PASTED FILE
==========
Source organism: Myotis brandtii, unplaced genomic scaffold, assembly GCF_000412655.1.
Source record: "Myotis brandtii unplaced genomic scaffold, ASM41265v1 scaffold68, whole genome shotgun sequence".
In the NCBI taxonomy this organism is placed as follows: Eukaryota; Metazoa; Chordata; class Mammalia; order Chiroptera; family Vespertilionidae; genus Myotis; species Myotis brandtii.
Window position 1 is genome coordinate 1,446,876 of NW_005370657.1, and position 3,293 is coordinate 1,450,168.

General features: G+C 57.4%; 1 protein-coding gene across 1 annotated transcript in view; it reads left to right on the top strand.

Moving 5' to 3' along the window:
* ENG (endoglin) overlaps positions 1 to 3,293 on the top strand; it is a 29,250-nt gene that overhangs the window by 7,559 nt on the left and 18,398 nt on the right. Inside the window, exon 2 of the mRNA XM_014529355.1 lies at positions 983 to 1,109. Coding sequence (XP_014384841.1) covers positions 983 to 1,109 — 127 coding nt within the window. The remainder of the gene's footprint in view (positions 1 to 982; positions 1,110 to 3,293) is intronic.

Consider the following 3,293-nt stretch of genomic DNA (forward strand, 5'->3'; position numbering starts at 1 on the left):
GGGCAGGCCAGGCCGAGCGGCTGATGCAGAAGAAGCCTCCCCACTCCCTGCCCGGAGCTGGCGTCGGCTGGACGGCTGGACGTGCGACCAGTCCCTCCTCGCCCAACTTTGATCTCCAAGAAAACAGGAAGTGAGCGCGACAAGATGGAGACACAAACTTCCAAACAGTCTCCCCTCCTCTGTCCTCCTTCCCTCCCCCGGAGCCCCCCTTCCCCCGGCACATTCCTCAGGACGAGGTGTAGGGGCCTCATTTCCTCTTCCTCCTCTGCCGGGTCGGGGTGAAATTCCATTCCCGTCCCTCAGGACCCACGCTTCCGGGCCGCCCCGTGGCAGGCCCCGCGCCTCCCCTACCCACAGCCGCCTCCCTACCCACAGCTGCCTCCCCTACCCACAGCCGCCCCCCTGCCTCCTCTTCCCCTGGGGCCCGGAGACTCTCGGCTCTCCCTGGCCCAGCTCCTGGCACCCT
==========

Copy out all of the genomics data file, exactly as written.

Source organism: Myotis brandtii, unplaced genomic scaffold, assembly GCF_000412655.1.
Source record: "Myotis brandtii unplaced genomic scaffold, ASM41265v1 scaffold68, whole genome shotgun sequence".
In the NCBI taxonomy this organism is placed as follows: Eukaryota; Metazoa; Chordata; class Mammalia; order Chiroptera; family Vespertilionidae; genus Myotis; species Myotis brandtii.
Window position 1 is genome coordinate 1,446,876 of NW_005370657.1, and position 3,293 is coordinate 1,450,168.

General features: G+C 57.4%; 1 protein-coding gene across 1 annotated transcript in view; it reads left to right on the top strand.

Moving 5' to 3' along the window:
* ENG (endoglin) overlaps positions 1 to 3,293 on the top strand; it is a 29,250-nt gene that overhangs the window by 7,559 nt on the left and 18,398 nt on the right. Inside the window, exon 2 of the mRNA XM_014529355.1 lies at positions 983 to 1,109. Coding sequence (XP_014384841.1) covers positions 983 to 1,109 — 127 coding nt within the window. The remainder of the gene's footprint in view (positions 1 to 982; positions 1,110 to 3,293) is intronic.

Consider the following 3,293-nt stretch of genomic DNA (forward strand, 5'->3'; position numbering starts at 1 on the left):
GGGCAGGCCAGGCCGAGCGGCTGATGCAGAAGAAGCCTCCCCACTCCCTGCCCGGAGCTGGCGTCGGCTGGACGGCTGGACGTGCGACCAGTCCCTCCTCGCCCAACTTTGATCTCCAAGAAAACAGGAAGTGAGCGCGACAAGATGGAGACACAAACTTCCAAACAGTCTCCCCTCCTCTGTCCTCCTTCCCTCCCCCGGAGCCCCCCTTCCCCCGGCACATTCCTCAGGACGAGGTGTAGGGGCCTCATTTCCTCTTCCTCCTCTGCCGGGTCGGGGTGAAATTCCATTCCCGTCCCTCAGGACCCACGCTTCCGGGCCGCCCCGTGGCAGGCCCCGCGCCTCCCCTACCCACAGCCGCCTCCCTACCCACAGCTGCCTCCCCTACCCACAGCCGCCCCCCTGCCTCCTCTTCCCCTGGGGCCCGGAGACTCTCGGCTCTCCCTGGCCCAGCTCCTGGCACCCT